Improving blood sugar control with a pulse
Legumes can help in blood sugar control.
One of the most important and challenging tasks for people with diabetes is controlling their blood sugar levels. Out of control levels can lead to serious damage that cannot be undone. Fortunately, people with diabetes have many ways that they can control their blood glucose levels. Diet and physical activity play a big role in controlling glucose levels.
Research is showing that legumes may play a part in helping to control blood glucose levels, as well as reducing cardiovascular risk in people with Type 2 diabetes. Eating more legumes than whole wheat indicated better blood glucose control, along with an association with lower blood pressure and cardiovascular risk in people with Type 2 diabetes.
Legumes contain a lower glycemic index than whole wheat products. Both legumes and whole wheat products are packed with insoluble fiber, which have many health benefits, but the main difference between the two is how quickly blood sugar levels rise after consumption. Foods with a lower glycemic index leave you feeling more satisfied and increase blood sugar levels slowly.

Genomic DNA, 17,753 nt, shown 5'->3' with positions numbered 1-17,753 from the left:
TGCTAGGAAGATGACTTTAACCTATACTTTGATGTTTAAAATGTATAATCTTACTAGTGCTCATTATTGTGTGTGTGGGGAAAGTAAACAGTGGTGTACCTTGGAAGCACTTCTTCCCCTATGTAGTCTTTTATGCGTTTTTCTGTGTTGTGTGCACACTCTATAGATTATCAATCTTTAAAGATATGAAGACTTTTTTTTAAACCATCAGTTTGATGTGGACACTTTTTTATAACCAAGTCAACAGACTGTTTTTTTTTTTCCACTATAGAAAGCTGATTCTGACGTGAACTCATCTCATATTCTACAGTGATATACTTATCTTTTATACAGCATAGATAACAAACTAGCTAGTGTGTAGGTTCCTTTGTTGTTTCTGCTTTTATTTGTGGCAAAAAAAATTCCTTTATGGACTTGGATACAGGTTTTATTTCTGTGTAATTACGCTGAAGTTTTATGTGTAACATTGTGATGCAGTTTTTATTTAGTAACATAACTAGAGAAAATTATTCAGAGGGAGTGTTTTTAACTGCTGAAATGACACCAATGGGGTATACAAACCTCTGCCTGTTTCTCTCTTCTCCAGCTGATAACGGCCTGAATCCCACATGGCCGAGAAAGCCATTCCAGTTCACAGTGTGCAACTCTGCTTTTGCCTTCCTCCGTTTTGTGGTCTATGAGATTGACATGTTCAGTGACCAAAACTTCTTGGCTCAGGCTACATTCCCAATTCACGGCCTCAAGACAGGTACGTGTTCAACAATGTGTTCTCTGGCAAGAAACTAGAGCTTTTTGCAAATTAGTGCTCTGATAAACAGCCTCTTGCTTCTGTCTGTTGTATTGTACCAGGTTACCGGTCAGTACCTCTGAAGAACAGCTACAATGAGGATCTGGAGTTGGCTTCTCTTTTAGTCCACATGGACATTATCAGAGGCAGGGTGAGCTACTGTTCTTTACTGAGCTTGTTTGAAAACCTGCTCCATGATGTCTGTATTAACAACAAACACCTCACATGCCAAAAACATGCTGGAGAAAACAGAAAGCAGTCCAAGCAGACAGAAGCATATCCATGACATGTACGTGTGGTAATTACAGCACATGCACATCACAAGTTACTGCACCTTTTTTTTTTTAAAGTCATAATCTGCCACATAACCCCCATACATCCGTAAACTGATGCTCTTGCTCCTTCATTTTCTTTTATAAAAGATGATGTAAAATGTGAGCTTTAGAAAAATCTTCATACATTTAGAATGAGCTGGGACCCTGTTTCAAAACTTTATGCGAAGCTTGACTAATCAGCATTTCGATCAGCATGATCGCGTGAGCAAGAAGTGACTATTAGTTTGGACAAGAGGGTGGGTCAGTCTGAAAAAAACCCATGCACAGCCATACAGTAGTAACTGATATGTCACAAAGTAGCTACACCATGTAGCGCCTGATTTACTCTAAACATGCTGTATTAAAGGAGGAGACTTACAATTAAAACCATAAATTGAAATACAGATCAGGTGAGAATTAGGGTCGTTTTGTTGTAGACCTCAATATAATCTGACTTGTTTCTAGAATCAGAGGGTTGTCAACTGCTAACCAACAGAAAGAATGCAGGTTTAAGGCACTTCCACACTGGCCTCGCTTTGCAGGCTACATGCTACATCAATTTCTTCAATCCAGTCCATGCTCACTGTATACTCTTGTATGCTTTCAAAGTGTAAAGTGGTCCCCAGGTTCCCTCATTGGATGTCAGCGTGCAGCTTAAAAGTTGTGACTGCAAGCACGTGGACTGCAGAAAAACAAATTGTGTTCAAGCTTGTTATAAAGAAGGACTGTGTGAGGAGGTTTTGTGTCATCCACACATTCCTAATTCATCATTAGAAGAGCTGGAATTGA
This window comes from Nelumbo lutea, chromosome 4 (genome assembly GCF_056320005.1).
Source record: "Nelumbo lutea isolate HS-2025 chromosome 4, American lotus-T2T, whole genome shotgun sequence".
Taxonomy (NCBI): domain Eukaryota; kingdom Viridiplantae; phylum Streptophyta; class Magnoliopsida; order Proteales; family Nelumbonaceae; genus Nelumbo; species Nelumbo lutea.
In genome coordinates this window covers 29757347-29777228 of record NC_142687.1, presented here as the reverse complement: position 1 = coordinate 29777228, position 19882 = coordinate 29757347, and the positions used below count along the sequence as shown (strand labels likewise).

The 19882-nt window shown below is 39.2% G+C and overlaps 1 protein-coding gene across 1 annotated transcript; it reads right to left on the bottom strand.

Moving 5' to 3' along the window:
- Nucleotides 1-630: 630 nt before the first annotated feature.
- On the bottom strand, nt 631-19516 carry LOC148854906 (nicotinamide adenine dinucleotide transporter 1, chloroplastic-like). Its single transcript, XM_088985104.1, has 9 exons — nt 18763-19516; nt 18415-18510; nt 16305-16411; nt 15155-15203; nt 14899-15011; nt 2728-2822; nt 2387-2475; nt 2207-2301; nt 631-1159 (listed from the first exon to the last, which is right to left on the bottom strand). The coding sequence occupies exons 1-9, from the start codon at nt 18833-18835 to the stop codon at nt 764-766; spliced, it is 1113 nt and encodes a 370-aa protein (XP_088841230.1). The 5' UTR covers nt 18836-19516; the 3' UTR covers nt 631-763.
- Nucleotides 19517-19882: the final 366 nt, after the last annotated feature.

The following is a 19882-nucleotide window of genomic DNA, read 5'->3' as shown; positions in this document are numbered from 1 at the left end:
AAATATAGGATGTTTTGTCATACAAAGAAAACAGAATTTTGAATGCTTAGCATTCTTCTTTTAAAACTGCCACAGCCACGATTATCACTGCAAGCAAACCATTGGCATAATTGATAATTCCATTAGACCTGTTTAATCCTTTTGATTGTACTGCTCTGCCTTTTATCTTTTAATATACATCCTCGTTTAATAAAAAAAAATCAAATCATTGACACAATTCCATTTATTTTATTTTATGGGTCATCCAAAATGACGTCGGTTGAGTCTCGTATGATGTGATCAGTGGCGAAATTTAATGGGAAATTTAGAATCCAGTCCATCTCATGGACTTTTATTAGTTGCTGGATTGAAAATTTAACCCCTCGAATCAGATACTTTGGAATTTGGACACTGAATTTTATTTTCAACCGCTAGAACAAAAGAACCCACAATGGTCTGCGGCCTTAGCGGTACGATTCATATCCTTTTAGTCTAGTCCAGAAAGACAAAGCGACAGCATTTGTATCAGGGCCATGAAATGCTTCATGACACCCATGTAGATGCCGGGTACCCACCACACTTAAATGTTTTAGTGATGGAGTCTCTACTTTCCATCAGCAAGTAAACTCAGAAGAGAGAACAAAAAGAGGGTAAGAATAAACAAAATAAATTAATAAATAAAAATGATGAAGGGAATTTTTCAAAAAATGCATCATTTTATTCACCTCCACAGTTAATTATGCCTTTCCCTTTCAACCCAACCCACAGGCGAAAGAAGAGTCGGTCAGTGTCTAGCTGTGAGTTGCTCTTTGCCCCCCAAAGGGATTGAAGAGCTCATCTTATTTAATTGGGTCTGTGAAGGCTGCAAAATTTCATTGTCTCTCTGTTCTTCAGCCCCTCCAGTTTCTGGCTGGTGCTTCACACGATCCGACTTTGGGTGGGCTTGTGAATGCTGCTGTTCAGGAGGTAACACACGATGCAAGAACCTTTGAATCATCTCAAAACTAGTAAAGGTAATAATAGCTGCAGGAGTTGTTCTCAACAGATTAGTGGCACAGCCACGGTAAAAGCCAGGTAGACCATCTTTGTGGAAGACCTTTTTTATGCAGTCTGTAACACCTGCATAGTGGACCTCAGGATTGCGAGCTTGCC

Legumes are known as a pulse, which is the edible seed of plants that bear pods. This includes beans, peas and lentils. They are full of fiber, low in fat and a good source of protein. They have been claimed to not only help in reducing cholesterol levels, prevent heart disease and control blood glucose levels in persons with diabetes, but may prevent some cancers.
Legumes are available dried or pre-cooked in cans. Dries beans can to be soaked using the quick-method or overnight with plenty of water over the beans, but can be cooled without soaking. Follow your recipe as cooking times will vary for different types of legumes.
A couple of tips Michigan State University Extension recommends to keep in mind when cooking beans:
- If adding salt, add it at the end of the cooking process to prevent the bean skins from becoming tough.
- If cooking red beans, discard the soak water and cook beans in fresh water, as these can be poisonous if not cooked properly.
- Legumes are good at absorbing spicy flavors as they can be bland in flavor.
- Throwing out the soak water for legumes before cooking can help to decrease flatulence, which can be an issue with some people.
- Legumes can be stored for up to a year, always clear away debris as you check them before soaking.
There are an abundance of recipes available that use legumes as they are an inexpensive way to get good fiber and protein into your diet and are a great substitute for meat in many dishes.